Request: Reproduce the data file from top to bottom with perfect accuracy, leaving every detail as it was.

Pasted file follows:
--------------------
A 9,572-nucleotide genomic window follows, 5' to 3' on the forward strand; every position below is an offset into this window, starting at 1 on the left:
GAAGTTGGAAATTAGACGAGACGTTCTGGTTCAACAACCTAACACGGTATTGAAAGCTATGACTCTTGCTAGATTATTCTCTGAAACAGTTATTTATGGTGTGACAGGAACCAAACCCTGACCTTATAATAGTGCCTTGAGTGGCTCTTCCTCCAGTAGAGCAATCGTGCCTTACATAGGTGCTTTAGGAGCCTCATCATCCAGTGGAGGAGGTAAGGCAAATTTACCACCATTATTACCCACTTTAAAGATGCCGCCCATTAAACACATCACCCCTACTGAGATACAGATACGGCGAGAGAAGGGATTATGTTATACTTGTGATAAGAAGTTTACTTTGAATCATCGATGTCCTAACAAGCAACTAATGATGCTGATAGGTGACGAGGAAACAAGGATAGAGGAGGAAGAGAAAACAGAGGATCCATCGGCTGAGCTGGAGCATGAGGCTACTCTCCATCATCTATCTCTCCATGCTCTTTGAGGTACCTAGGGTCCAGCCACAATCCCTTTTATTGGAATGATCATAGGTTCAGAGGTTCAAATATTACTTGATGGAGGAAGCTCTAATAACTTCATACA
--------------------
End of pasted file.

A 9,572-nucleotide genomic window follows, 5' to 3' on the forward strand; every position below is an offset into this window, starting at 1 on the left:
GAAGTTGGAAATTAGACGAGACGTTCTGGTTCAACAACCTAACACGGTATTGAAAGCTATGACTCTTGCTAGATTATTCTCTGAAACAGTTATTTATGGTGTGACAGGAACCAAACCCTGACCTTATAATAGTGCCTTGAGTGGCTCTTCCTCCAGTAGAGCAATCGTGCCTTACATAGGTGCTTTAGGAGCCTCATCATCCAGTGGAGGAGGTAAGGCAAATTTACCACCATTATTACCCACTTTAAAGATGCCGCCCATTAAACACATCACCCCTACTGAGATACAGATACGGCGAGAGAAGGGATTATGTTATACTTGTGATAAGAAGTTTACTTTGAATCATCGATGTCCTAACAAGCAACTAATGATGCTGATAGGTGACGAGGAAACAAGGATAGAGGAGGAAGAGAAAACAGAGGATCCATCGGCTGAGCTGGAGCATGAGGCTACTCTCCATCATCTATCTCTCCATGCTCTTTGAGGTACCTAGGGTCCAGCCACAATCCCTTTTATTGGAATGATCATAGGTTCAGAGGTTCAAATATTACTTGATGGAGGAAGCTCTAATAACTTCATACA